Cashing has always been used in many processes outside WAN optimization too. Network devices and computer processors cache important data so that they need not always be retrieved from the memory every time. If you are accessing this page through a web-browser, and you return to this page after some time, there is a good chance that the page will be re-loaded from your browser cache and a request may not be made to the original server where this content is stored. But some browsers do check if there has been any change in the content, with the servers before loading them from their cache.
In a big organization, there are many files and templates that are frequently accessed by a large section of the employees. So, when a company has a centrally consolidated data centre, there may be a large number of such requests going to the servers in the data centre to access data. For example, all the users might be accessing the corporate website. So, every time there is a request, the web page needs to be downloaded from the servers in the data centre which takes more time and bandwidth. WAN Acceleration devices sit at the edge of such enterprise networks and analyse the requests that goes from the network. If it finds that a large number of users are requesting the same content (or parts of the same content is similar), then it stores that content (or parts of it – like a logo picture for example) in its local memory so that it can be delivered to the users in the LAN whenever they request for the same. This process is called object caching. This is also called proxy caching and useful for accelerating access to http, https and ftp content. Of course, if the requested object is not there in the cache memory, then the request is forwarded to the server. One huge advantage of object caching is server offloading – lesser requests to the server, in addition to the time and bandwidth saved.
Byte caching is another method of caching that usually has a pair of caching appliances working together – one at the branch level and another at the data centre level. Information streams are stored at either end and when ever a data segment being sent or received is similar to another data segment that is already present in the memory of both the cache appliances, that data stream is removed and a small tag is used in its place which the other appliance can recognise and replace with the original data stream. Some advantages of this method are: It works in the transport layer of the OSI model and hence is application independent. It just looks for full or part of data that is repeating itself, irrespective of the application or protocol. This works both ways for WAN traffic optimization – user downloading data from servers and also users uploading data to the servers.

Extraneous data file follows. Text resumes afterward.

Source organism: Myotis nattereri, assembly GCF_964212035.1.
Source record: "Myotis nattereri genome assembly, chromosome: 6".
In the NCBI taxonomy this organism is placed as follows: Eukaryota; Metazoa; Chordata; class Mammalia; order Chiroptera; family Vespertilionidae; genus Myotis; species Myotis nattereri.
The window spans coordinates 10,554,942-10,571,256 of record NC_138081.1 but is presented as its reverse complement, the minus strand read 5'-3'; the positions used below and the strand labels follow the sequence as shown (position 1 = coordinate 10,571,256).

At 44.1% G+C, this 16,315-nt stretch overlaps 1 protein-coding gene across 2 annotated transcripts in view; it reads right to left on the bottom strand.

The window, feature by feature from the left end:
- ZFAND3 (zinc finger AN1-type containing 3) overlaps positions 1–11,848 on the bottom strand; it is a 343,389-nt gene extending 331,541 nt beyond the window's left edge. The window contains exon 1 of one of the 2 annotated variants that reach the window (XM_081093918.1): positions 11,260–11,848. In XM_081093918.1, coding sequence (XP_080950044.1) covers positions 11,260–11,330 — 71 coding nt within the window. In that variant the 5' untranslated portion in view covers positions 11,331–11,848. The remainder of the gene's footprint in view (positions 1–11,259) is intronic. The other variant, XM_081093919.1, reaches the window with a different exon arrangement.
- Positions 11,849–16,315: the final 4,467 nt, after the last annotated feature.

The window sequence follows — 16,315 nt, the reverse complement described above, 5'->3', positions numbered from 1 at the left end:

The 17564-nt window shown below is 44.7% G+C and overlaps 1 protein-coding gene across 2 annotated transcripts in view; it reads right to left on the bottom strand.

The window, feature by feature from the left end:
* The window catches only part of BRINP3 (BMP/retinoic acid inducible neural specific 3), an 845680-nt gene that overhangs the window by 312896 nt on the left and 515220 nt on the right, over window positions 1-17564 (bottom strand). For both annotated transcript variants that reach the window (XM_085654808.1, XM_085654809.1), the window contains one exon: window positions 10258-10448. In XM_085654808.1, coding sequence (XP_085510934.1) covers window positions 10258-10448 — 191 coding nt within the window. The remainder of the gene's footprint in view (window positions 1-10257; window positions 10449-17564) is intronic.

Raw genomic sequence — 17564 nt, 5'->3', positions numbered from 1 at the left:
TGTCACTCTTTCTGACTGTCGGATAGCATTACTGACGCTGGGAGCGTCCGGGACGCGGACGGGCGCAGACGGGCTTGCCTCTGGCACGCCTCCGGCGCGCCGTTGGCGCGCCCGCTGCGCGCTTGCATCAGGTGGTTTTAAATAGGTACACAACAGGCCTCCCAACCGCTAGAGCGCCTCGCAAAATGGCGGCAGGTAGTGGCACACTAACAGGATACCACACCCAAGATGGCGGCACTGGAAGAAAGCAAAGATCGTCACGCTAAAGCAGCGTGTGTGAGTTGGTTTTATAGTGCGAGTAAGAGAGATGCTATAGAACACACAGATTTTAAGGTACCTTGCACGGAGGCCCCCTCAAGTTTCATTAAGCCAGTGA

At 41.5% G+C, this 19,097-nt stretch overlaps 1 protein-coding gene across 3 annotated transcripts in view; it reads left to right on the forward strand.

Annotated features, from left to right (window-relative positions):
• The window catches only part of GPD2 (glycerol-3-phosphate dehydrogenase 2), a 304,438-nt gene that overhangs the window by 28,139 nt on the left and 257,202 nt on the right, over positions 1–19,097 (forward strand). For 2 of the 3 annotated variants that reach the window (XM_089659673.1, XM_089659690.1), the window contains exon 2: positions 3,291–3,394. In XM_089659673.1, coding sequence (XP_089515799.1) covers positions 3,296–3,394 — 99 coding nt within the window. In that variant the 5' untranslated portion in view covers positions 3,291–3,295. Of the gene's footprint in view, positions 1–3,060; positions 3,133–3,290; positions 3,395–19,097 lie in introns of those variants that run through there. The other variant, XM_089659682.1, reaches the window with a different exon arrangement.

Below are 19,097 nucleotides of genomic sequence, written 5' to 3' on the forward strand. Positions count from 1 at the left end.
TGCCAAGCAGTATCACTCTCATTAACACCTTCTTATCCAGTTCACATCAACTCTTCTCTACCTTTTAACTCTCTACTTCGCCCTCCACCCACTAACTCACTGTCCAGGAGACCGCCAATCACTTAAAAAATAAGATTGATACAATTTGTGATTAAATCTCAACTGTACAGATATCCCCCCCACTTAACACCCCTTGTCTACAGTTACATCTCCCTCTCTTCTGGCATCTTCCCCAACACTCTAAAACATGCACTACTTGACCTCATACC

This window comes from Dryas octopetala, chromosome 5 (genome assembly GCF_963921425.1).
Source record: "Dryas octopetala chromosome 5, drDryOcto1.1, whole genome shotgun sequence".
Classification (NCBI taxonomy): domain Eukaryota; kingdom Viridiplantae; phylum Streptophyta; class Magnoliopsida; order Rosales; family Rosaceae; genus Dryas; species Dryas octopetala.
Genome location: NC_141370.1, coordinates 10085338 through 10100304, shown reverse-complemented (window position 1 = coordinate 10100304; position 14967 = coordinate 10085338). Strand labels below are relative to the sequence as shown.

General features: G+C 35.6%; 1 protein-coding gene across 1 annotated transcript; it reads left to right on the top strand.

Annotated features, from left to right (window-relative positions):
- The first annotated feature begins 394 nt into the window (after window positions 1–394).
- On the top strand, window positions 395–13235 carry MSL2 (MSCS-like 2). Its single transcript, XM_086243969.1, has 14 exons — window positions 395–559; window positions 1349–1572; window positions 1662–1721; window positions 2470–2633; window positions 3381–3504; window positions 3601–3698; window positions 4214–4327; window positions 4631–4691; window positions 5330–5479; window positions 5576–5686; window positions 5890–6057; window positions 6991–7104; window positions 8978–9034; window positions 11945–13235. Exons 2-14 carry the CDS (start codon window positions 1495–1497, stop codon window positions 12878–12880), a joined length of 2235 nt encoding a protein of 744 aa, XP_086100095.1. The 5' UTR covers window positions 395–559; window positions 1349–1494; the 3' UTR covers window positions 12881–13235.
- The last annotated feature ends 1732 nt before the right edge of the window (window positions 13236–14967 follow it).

A combination of the above two types of caching could also be effective.
Challenges facing Caching mechanisms:
The obvious problem associated with object caching is the frequent updation of website content. The home pages of most of the websites keep changing with time. Even some of the individual pages might change after some time. So, a proxy may need to check with the server if there are any updates for a particular web page requested by a user. And if there is any change, the new content needs to be downloaded to the cache memory and then given to the user. If there is no change, then the previously stored content may be sent to the user and the whole process might be limited within the LAN. This does increase the speed of loading of web pages and reduce the bandwidth required to load such web pages but it works only for those web pages that are frequently requested by the users. But there are many web pages that are frequently requested by many users of an organization.
There is another approach used by the caching appliances. They check frequently with the servers (even if a user is not requesting any content) for any updates/changes for the content that has been stored in the caching appliances. While this makes it faster for the users, the frequent checking for updation would itself consume a lot of bandwidth and create an additional resource crunch.
The storage required for caching such frequently required data (In addition to web pages, files, logos, images etc. are also frequently accessed from the central data centres) is also quite limited. So, there is always a limit to how much such content can be stored in the caching appliances. The content which is not frequently accessed or which is stored for a very long time might be discarded automatically. There are algorithms which determine which content to store and which content to discard based on frequency, longevity etc. There is also a consideration of the type of system that is used to index such stored data. Some caching appliances use file systems but some of them use object access through a hashed table in RAM which would enable any object to be obtained in a single read.
You can stay up to date on the various computer networking technologies by subscribing to this blog with your email address in the sidebar box that says ‘Get email updates when new articles are published’